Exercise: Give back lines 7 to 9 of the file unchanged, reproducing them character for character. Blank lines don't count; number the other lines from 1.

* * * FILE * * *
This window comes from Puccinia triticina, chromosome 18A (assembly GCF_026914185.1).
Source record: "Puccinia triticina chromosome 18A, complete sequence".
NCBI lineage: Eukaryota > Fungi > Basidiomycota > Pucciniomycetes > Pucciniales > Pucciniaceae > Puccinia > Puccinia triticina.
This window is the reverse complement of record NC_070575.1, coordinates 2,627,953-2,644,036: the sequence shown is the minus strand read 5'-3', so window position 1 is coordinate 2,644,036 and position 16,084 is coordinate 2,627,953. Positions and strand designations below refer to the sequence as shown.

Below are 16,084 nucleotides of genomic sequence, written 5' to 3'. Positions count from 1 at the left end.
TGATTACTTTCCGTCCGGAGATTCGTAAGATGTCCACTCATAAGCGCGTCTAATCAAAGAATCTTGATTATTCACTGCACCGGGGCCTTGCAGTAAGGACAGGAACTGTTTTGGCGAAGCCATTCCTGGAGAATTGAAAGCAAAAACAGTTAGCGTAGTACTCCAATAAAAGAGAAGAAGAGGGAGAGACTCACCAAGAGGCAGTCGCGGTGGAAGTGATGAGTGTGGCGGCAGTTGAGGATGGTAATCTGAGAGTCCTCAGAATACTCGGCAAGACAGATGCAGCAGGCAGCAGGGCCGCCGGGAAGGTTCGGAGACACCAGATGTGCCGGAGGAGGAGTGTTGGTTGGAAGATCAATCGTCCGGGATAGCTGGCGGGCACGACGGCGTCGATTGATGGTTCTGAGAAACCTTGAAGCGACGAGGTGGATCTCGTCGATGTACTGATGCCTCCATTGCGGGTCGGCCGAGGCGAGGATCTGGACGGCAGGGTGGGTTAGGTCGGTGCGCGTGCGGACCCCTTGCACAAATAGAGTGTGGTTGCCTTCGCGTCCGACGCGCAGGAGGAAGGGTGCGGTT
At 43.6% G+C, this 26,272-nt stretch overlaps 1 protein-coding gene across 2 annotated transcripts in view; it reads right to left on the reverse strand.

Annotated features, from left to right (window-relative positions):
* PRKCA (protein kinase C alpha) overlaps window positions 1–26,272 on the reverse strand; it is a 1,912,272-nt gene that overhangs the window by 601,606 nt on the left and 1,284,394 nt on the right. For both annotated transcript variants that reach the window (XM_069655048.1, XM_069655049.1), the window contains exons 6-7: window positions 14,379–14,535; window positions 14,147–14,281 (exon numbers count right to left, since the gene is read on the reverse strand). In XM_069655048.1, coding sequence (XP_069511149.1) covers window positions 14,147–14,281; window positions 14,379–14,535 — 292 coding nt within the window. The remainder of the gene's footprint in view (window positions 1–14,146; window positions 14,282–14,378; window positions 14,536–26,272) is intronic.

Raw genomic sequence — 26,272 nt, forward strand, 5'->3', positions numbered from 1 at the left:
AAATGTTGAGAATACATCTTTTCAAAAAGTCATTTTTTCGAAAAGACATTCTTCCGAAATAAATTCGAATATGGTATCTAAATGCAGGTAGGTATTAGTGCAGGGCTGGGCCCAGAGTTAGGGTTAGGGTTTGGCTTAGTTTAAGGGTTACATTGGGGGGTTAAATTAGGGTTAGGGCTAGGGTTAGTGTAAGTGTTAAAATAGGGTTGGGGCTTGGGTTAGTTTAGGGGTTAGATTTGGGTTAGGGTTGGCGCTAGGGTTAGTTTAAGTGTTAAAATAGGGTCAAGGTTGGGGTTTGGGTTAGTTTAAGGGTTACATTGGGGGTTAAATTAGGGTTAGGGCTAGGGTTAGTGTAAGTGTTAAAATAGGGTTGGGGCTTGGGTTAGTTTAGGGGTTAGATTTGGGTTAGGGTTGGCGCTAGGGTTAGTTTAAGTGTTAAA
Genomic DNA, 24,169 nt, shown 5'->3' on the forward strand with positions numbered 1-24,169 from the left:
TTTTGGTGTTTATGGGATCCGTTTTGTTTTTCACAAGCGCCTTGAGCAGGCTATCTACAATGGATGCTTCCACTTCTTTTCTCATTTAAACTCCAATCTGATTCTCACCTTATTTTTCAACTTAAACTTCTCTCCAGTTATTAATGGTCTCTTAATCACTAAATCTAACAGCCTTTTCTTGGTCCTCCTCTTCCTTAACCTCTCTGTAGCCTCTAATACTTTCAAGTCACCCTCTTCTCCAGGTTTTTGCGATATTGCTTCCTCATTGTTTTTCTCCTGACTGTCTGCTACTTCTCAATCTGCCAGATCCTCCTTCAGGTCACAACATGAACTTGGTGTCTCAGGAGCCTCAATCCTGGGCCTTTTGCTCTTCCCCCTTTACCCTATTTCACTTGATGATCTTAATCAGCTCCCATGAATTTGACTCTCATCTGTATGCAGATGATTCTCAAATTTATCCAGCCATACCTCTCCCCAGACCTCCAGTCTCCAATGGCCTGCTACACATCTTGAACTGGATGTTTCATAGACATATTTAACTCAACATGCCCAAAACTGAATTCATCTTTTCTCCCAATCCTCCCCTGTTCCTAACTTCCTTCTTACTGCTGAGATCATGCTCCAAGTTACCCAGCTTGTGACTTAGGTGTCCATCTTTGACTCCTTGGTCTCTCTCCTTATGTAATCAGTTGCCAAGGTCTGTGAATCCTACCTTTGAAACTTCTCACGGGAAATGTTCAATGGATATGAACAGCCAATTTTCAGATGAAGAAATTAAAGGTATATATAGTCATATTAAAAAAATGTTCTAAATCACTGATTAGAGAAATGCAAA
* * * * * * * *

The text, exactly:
At 43.6% G+C, this 26,272-nt stretch overlaps 1 protein-coding gene across 2 annotated transcripts in view; it reads right to left on the reverse strand.

Annotated features, from left to right (window-relative positions):
* PRKCA (protein kinase C alpha) overlaps window positions 1–26,272 on the reverse strand; it is a 1,912,272-nt gene that overhangs the window by 601,606 nt on the left and 1,284,394 nt on the right. For both annotated transcript variants that reach the window (XM_069655048.1, XM_069655049.1), the window contains exons 6-7: window positions 14,379–14,535; window positions 14,147–14,281 (exon numbers count right to left, since the gene is read on the reverse strand). In XM_069655048.1, coding sequence (XP_069511149.1) covers window positions 14,147–14,281; window positions 14,379–14,535 — 292 coding nt within the window. The remainder of the gene's footprint in view (window positions 1–14,146; window positions 14,282–14,378; window positions 14,536–26,272) is intronic.